Beethoven's Violin Concerto
Michael Francis, guest conductor
Ray Chen, violin
Preview Talk at 7 p.m. with host Alan Chapman. Doors open at 6:45 p.m.
Beethoven’s only violin concerto remains one of the most widely played and popular works for the instrument. Famous for its spirited final movement, the work reveals the amazing melodic and technical range of the violin. Also featured is Edward Elgar’s regal Symphony No. 1, a work that was performed over 100 times within a year of its premiere and was hailed by The Musical Times as an "immediate and phenomenal success."
Listen to this:
- Edward Elgar is credited with lifting British music out of the two centuries of mundane mediocrity in which it had been mired since the death of Henry Purcell. His much anticipated Symphony No. 1 of 1908 — richly scored, luxuriantly melodic, nobly sentimental — received some 100 performances in just more than a year of its premiere.
Winner of the Queen Elisabeth (2009) and Yehudi Menuhin Competitions (2008), Ray Chen is among the most compelling young violinists today. “Ray has proven himself to be a very pure musician with great qualities such as a beautiful youthful tone, vitality and lightness. He has all the skills of a truly musical interpreter,” said the great Maxim Vengerov.
Ray has released three critically acclaimed albums on Sony: a recital program “Virtuoso” of works by Bach, Tartini, Franck, and Wieniawski, and the Mendelssohn and Tchaikovsky concertos with Swedish Radio Orchestra and Daniel Harding. Following the success of these recordings, Ray was profiled by The Strad and Gramophone magazines as “the one to watch”. “Virtuoso” was distinguished with the prestigious ECHO Klassik award. His third recording, an all-Mozart album with Christoph Eschenbach and the Schleswig-Holstein Festival Orchestra, was released in January 2014.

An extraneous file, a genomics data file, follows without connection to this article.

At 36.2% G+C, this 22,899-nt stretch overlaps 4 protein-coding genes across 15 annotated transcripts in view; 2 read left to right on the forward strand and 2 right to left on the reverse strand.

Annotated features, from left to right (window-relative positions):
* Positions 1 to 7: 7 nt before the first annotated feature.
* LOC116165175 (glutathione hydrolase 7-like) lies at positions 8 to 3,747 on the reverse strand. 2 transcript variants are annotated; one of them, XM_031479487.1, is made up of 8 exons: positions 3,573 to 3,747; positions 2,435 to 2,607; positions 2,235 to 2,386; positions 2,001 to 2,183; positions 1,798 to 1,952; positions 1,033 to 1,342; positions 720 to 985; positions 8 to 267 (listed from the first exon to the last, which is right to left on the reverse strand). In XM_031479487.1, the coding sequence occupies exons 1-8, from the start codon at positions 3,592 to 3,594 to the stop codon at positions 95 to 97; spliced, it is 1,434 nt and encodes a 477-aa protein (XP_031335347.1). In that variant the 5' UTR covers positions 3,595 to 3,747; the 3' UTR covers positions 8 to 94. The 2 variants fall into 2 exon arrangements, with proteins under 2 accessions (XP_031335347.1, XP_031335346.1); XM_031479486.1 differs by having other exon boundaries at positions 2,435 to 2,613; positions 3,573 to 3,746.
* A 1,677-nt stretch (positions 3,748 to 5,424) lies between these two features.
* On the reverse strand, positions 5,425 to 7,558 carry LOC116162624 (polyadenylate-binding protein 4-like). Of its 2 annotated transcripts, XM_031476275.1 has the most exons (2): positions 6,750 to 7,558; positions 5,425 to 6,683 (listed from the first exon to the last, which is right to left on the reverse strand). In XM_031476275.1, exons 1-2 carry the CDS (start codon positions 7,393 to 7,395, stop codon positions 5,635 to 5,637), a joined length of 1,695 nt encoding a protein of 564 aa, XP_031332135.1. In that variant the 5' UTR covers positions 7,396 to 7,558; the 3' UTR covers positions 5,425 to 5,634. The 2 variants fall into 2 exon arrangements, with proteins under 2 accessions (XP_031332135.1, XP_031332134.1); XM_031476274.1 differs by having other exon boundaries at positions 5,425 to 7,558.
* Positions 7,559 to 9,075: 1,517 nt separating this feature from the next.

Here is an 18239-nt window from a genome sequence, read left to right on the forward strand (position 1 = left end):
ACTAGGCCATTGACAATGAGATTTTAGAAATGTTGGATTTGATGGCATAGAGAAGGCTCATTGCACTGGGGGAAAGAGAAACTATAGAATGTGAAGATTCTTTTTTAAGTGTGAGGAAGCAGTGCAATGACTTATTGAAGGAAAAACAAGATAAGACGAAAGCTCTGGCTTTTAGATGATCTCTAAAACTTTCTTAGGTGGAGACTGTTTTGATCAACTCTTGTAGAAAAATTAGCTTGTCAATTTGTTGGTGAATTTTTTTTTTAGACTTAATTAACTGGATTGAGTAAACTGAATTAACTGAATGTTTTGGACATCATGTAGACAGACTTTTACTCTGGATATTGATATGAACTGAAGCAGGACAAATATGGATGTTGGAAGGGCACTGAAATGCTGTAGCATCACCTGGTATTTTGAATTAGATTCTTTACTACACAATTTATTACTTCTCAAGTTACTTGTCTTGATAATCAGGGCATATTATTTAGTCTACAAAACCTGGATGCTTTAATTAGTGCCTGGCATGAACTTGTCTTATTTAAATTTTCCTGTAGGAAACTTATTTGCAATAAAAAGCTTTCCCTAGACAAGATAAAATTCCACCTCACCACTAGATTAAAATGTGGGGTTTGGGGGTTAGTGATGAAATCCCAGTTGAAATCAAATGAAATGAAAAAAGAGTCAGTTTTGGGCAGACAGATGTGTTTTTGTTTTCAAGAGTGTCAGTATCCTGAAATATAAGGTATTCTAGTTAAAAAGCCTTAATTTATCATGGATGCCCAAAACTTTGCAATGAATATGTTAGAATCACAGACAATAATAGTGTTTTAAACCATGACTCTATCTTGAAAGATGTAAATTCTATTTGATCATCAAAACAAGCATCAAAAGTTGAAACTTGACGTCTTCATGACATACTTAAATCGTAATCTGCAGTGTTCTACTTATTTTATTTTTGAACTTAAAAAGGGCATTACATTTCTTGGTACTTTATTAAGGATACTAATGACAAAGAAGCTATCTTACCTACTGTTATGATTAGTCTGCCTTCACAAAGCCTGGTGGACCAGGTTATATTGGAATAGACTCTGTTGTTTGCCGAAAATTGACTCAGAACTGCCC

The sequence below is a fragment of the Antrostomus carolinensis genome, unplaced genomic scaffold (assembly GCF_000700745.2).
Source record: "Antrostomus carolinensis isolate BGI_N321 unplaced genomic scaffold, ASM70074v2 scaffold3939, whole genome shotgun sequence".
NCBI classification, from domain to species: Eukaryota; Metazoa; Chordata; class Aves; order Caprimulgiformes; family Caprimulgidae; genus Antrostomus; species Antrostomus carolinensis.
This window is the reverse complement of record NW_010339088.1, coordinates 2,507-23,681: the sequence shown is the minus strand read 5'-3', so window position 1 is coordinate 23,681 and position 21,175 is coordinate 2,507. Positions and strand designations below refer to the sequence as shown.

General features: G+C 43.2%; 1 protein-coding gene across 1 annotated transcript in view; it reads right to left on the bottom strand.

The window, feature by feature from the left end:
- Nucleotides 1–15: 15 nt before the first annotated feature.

Ray has appeared with some of the leading orchestras around the world including the London Philharmonic, the National Symphony Orchestra and the Orchestre National de France where he joined Daniele Gatti for the televised Bastille Day concert in Paris to an audience of over 800,000. Other recent highlights include his 2016 debut at the BBC Proms where he appeared with the BBC Symphony at Royal Albert Hall in London.
Born in Taiwan and raised in Australia, Ray was accepted to the Curtis Institute of Music at age 15, where he studied with Aaron Rosand and was supported by Young Concert Artists. He plays the 1715 “Joachim” Stradivarius violin on loan from the Nippon Music Foundation. This instrument was once owned by the famed Hungarian violinist, Joseph Joachim (1831-1907).